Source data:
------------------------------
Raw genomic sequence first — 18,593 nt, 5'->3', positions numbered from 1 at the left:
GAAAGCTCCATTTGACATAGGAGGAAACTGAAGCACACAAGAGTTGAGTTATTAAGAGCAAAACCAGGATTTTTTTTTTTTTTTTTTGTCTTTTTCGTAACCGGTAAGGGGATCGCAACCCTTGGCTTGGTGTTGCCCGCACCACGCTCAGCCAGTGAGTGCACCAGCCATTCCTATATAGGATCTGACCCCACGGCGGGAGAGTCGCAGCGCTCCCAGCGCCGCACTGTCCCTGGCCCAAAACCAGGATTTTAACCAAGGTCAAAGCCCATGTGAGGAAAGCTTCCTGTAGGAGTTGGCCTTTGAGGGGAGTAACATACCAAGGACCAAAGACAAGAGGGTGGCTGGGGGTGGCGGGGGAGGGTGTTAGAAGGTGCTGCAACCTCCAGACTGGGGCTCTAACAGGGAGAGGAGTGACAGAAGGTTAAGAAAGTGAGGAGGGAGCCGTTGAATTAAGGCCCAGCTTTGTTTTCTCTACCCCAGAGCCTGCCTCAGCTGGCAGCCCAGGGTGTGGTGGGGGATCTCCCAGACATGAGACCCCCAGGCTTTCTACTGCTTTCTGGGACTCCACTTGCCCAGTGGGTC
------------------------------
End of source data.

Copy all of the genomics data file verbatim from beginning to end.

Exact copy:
Raw genomic sequence first — 18,593 nt, 5'->3', positions numbered from 1 at the left:
GAAAGCTCCATTTGACATAGGAGGAAACTGAAGCACACAAGAGTTGAGTTATTAAGAGCAAAACCAGGATTTTTTTTTTTTTTTTTTGTCTTTTTCGTAACCGGTAAGGGGATCGCAACCCTTGGCTTGGTGTTGCCCGCACCACGCTCAGCCAGTGAGTGCACCAGCCATTCCTATATAGGATCTGACCCCACGGCGGGAGAGTCGCAGCGCTCCCAGCGCCGCACTGTCCCTGGCCCAAAACCAGGATTTTAACCAAGGTCAAAGCCCATGTGAGGAAAGCTTCCTGTAGGAGTTGGCCTTTGAGGGGAGTAACATACCAAGGACCAAAGACAAGAGGGTGGCTGGGGGTGGCGGGGGAGGGTGTTAGAAGGTGCTGCAACCTCCAGACTGGGGCTCTAACAGGGAGAGGAGTGACAGAAGGTTAAGAAAGTGAGGAGGGAGCCGTTGAATTAAGGCCCAGCTTTGTTTTCTCTACCCCAGAGCCTGCCTCAGCTGGCAGCCCAGGGTGTGGTGGGGGATCTCCCAGACATGAGACCCCCAGGCTTTCTACTGCTTTCTGGGACTCCACTTGCCCAGTGGGTC